Crime is a major headache and widespread corruption in the public sector continues to drain the state of needed resources and capacity.
If a government is formed by September – at the best guess – Iraq could be in a position to address its economic challenges.
The interim government presented in June a new five-year national development programme aimed at creating 3.5 million new jobs, cutting unemployment by half from the current 15 per cent official level, and generating a 9 per cent annual average GDP growth rate.
The programme assumes that Iraq will generate $334bn in revenue between 2010-14, with around half of this – $186bn – required as investment. It envisages the government spending $100bn, with the remaining $86bn coming from the private sector. These funds will be used to support 2,831 projects, mostly construction projects.
If the private sector is to step up to the task and provide this $86bn, Iraq will need a fully functioning banking system and a capital market. These will take time to develop.
Despite the challenges, investors are optimistic that the country is moving in the right direction. Telecoms companies will be forced to list on the Iraqi Stock Exchange in 2011, creating a new sector that could attract significant international investment.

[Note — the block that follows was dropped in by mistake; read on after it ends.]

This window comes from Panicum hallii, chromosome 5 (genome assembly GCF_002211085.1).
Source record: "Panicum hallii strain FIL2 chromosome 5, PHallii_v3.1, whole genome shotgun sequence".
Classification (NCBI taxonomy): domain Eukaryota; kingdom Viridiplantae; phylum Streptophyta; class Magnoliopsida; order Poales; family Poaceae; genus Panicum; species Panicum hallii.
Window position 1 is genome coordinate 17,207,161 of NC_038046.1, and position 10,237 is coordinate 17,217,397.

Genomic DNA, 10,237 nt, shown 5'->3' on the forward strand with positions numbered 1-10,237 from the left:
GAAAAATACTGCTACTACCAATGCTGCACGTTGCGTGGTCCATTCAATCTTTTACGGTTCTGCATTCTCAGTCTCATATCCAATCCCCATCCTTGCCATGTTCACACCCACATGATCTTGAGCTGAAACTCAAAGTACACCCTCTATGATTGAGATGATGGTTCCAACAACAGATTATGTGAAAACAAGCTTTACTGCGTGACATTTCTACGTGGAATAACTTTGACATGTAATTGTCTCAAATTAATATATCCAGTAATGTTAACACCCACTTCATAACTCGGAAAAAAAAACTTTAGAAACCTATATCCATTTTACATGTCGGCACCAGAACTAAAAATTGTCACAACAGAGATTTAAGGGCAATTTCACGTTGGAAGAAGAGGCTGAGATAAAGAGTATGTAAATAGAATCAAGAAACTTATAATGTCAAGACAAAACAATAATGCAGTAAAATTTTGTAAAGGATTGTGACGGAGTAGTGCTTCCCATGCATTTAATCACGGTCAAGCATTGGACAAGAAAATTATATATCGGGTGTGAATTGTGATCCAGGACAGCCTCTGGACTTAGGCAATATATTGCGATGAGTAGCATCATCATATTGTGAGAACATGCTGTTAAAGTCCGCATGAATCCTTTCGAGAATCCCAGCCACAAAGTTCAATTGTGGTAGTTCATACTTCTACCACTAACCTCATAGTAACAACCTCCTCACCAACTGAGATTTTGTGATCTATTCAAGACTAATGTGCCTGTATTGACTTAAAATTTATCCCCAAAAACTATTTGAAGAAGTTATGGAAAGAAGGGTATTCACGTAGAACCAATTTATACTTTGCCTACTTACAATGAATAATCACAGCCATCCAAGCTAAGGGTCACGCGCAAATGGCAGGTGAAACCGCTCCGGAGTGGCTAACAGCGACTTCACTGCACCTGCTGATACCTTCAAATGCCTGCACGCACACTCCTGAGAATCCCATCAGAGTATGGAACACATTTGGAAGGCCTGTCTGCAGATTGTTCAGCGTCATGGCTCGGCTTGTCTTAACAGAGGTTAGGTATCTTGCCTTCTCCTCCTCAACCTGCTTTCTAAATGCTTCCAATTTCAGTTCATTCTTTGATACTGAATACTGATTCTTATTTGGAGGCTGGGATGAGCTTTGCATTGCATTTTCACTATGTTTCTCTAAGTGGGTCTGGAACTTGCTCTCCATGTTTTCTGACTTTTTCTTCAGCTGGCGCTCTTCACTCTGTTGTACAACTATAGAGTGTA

“Telecoms will become a dominant sector on the stock exchange and that is when we will see a strong development of the capital market in Iraq,” says Le Blan, whose firm MerchantBridge has launched a Iraq open-ended listed equity fund, the Mesopotamia Equity Fund.
The oil and gas services sector in particular is expected to boom as international oil companies prepare to spend $120bn to increase production capacity.
These will look for local companies to provide the bulk of the required services and they will have to raise substantial volumes of capital, which in turn will have to come from the capital market.
“These local companies have the engineers, but they have to have the rigs as well and those are up to $10m for a new one at the moment,” says Le Blan. “I suspect you will see many of these companies coming to the stock exchange to raise capital.”
Iraq has a long way to go before its engineering and contracting firms will be able to tap the local capital market.
There are a number of smaller steps that will be needed to put the economy on the right track before then. Forming a government and executing state spending budgets would be a positive first step.